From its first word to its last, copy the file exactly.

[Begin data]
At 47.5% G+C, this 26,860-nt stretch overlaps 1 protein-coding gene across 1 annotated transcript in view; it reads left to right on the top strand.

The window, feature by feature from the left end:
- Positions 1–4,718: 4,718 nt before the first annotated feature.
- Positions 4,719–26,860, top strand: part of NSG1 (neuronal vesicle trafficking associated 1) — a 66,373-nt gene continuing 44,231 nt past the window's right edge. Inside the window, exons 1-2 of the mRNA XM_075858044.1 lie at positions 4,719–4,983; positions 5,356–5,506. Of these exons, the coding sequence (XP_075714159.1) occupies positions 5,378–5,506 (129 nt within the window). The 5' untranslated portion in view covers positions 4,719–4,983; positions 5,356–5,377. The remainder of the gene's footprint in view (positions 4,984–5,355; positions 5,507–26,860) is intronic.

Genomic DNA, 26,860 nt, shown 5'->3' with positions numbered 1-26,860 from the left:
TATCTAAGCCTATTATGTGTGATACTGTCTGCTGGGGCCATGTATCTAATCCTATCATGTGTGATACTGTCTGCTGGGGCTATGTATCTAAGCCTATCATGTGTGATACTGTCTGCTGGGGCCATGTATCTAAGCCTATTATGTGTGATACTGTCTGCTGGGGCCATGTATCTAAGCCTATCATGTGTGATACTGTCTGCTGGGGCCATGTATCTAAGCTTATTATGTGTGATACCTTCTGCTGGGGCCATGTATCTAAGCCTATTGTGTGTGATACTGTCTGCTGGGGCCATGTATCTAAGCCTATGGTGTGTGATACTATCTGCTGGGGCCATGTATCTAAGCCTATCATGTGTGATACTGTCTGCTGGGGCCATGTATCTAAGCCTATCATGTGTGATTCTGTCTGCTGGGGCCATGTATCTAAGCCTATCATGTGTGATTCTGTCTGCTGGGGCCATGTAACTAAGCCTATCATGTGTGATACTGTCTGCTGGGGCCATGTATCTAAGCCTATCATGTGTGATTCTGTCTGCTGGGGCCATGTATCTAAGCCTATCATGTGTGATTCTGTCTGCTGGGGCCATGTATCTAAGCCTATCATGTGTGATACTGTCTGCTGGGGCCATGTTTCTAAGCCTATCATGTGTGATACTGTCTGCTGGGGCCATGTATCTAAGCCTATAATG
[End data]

At 47.5% G+C, this 26,860-nt stretch overlaps 1 protein-coding gene across 1 annotated transcript in view; it reads left to right on the top strand.

The window, feature by feature from the left end:
- Positions 1–4,718: 4,718 nt before the first annotated feature.
- Positions 4,719–26,860, top strand: part of NSG1 (neuronal vesicle trafficking associated 1) — a 66,373-nt gene continuing 44,231 nt past the window's right edge. Inside the window, exons 1-2 of the mRNA XM_075858044.1 lie at positions 4,719–4,983; positions 5,356–5,506. Of these exons, the coding sequence (XP_075714159.1) occupies positions 5,378–5,506 (129 nt within the window). The 5' untranslated portion in view covers positions 4,719–4,983; positions 5,356–5,377. The remainder of the gene's footprint in view (positions 4,984–5,355; positions 5,507–26,860) is intronic.

Genomic DNA, 26,860 nt, shown 5'->3' with positions numbered 1-26,860 from the left:
TATCTAAGCCTATTATGTGTGATACTGTCTGCTGGGGCCATGTATCTAATCCTATCATGTGTGATACTGTCTGCTGGGGCTATGTATCTAAGCCTATCATGTGTGATACTGTCTGCTGGGGCCATGTATCTAAGCCTATTATGTGTGATACTGTCTGCTGGGGCCATGTATCTAAGCCTATCATGTGTGATACTGTCTGCTGGGGCCATGTATCTAAGCTTATTATGTGTGATACCTTCTGCTGGGGCCATGTATCTAAGCCTATTGTGTGTGATACTGTCTGCTGGGGCCATGTATCTAAGCCTATGGTGTGTGATACTATCTGCTGGGGCCATGTATCTAAGCCTATCATGTGTGATACTGTCTGCTGGGGCCATGTATCTAAGCCTATCATGTGTGATTCTGTCTGCTGGGGCCATGTATCTAAGCCTATCATGTGTGATTCTGTCTGCTGGGGCCATGTAACTAAGCCTATCATGTGTGATACTGTCTGCTGGGGCCATGTATCTAAGCCTATCATGTGTGATTCTGTCTGCTGGGGCCATGTATCTAAGCCTATCATGTGTGATTCTGTCTGCTGGGGCCATGTATCTAAGCCTATCATGTGTGATACTGTCTGCTGGGGCCATGTTTCTAAGCCTATCATGTGTGATACTGTCTGCTGGGGCCATGTATCTAAGCCTATAATG